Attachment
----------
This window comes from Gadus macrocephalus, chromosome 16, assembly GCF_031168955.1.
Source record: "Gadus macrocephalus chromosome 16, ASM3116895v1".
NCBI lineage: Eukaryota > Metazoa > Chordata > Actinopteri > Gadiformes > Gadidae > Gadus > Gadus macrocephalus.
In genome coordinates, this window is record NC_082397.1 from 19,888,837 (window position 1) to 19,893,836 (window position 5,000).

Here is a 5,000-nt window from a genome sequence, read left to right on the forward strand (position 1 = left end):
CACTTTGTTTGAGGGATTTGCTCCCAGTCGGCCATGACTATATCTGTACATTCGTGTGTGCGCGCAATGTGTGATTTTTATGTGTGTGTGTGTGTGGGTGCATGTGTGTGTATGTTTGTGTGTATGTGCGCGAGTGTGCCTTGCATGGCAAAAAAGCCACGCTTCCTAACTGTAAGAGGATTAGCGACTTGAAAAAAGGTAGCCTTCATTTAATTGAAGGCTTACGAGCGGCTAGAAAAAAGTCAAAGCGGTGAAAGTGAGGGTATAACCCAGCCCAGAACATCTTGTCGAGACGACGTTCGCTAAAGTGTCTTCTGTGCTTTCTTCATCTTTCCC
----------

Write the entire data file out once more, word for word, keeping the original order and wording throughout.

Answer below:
This window comes from Gadus macrocephalus, chromosome 16, assembly GCF_031168955.1.
Source record: "Gadus macrocephalus chromosome 16, ASM3116895v1".
NCBI lineage: Eukaryota > Metazoa > Chordata > Actinopteri > Gadiformes > Gadidae > Gadus > Gadus macrocephalus.
In genome coordinates, this window is record NC_082397.1 from 19,888,837 (window position 1) to 19,893,836 (window position 5,000).

Here is a 5,000-nt window from a genome sequence, read left to right on the forward strand (position 1 = left end):
CACTTTGTTTGAGGGATTTGCTCCCAGTCGGCCATGACTATATCTGTACATTCGTGTGTGCGCGCAATGTGTGATTTTTATGTGTGTGTGTGTGTGGGTGCATGTGTGTGTATGTTTGTGTGTATGTGCGCGAGTGTGCCTTGCATGGCAAAAAAGCCACGCTTCCTAACTGTAAGAGGATTAGCGACTTGAAAAAAGGTAGCCTTCATTTAATTGAAGGCTTACGAGCGGCTAGAAAAAAGTCAAAGCGGTGAAAGTGAGGGTATAACCCAGCCCAGAACATCTTGTCGAGACGACGTTCGCTAAAGTGTCTTCTGTGCTTTCTTCATCTTTCCC